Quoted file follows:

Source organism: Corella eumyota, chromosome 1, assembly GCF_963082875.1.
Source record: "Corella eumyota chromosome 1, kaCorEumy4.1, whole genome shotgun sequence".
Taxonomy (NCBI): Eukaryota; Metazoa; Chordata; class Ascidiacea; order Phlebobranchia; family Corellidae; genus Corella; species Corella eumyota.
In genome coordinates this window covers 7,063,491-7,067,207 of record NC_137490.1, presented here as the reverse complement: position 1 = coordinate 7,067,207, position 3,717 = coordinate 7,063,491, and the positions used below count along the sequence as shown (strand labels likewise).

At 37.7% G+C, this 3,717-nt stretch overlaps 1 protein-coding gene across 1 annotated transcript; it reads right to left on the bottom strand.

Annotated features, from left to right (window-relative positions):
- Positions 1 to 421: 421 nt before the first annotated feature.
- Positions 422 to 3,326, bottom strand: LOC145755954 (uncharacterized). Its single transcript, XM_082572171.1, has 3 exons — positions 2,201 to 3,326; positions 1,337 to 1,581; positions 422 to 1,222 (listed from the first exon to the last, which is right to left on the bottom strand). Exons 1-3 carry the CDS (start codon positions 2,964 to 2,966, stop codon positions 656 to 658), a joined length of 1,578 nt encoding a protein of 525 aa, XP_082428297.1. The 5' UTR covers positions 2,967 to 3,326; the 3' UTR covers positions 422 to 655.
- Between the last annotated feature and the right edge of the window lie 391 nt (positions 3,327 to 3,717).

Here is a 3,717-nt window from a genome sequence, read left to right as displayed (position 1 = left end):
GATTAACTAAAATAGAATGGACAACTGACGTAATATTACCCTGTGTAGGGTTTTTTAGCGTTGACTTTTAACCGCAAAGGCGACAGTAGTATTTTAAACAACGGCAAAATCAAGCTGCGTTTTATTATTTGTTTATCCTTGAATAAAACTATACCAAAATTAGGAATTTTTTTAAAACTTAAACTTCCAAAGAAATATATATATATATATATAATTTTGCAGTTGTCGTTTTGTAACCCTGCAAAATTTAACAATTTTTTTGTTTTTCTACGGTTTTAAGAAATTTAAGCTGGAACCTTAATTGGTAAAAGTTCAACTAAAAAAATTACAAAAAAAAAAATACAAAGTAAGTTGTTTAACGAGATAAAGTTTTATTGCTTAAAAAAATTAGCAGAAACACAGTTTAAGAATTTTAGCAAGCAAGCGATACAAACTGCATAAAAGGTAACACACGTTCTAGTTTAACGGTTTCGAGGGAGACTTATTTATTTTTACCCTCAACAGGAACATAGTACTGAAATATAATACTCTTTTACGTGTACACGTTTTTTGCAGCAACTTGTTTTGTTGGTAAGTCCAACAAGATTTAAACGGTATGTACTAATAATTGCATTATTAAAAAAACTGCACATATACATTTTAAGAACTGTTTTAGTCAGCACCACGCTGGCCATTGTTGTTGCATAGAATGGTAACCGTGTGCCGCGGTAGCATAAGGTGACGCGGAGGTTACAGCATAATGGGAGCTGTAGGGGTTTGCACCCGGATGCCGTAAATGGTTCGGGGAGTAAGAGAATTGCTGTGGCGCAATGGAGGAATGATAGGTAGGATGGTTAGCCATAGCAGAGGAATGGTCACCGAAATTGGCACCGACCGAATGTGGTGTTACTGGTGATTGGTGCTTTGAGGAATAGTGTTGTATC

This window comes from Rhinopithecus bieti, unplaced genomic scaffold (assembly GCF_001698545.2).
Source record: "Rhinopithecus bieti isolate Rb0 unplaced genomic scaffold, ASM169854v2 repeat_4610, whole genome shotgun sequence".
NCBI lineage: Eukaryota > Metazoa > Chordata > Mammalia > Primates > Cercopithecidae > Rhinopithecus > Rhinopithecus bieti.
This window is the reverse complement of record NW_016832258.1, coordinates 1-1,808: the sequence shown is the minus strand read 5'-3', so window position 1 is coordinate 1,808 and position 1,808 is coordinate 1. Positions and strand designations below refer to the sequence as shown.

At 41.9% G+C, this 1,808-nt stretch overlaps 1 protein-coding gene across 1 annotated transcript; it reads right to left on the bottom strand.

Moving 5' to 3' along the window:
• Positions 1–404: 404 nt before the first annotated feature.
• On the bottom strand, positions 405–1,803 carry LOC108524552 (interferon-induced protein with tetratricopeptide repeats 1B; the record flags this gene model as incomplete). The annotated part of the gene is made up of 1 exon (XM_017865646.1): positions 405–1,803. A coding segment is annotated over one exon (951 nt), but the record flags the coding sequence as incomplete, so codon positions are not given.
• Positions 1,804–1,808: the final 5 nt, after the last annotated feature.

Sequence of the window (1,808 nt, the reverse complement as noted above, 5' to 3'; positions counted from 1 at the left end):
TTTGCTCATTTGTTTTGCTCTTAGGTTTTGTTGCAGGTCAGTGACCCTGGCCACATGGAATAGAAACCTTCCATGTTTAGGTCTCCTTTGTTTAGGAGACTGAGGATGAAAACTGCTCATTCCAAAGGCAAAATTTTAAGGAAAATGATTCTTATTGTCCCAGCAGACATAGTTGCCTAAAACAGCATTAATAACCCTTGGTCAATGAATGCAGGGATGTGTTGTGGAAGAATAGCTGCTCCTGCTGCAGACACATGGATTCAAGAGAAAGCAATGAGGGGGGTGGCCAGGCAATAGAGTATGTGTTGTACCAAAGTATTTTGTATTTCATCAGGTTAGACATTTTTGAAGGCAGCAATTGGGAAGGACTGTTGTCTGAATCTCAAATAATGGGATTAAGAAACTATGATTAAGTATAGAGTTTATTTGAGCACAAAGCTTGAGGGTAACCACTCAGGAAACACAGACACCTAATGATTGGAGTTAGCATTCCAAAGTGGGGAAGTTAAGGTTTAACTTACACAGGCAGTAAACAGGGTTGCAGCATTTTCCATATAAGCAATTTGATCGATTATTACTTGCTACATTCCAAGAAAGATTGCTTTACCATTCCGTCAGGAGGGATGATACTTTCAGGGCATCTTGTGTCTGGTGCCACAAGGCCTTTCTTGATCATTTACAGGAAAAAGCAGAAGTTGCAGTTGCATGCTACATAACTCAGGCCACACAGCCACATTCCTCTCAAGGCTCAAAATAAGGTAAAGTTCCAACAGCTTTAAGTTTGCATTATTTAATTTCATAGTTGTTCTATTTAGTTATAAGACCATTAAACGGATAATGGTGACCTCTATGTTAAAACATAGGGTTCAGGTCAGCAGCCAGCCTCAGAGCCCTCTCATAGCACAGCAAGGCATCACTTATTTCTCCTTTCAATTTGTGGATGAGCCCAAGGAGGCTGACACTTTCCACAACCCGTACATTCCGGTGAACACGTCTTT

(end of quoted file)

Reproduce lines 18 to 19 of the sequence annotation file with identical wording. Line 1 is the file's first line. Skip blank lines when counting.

• Positions 1–404: 404 nt before the first annotated feature.
• On the bottom strand, positions 405–1,803 carry LOC108524552 (interferon-induced protein with tetratricopeptide repeats 1B; the record flags this gene model as incomplete). The annotated part of the gene is made up of 1 exon (XM_017865646.1): positions 405–1,803. A coding segment is annotated over one exon (951 nt), but the record flags the coding sequence as incomplete, so codon positions are not given.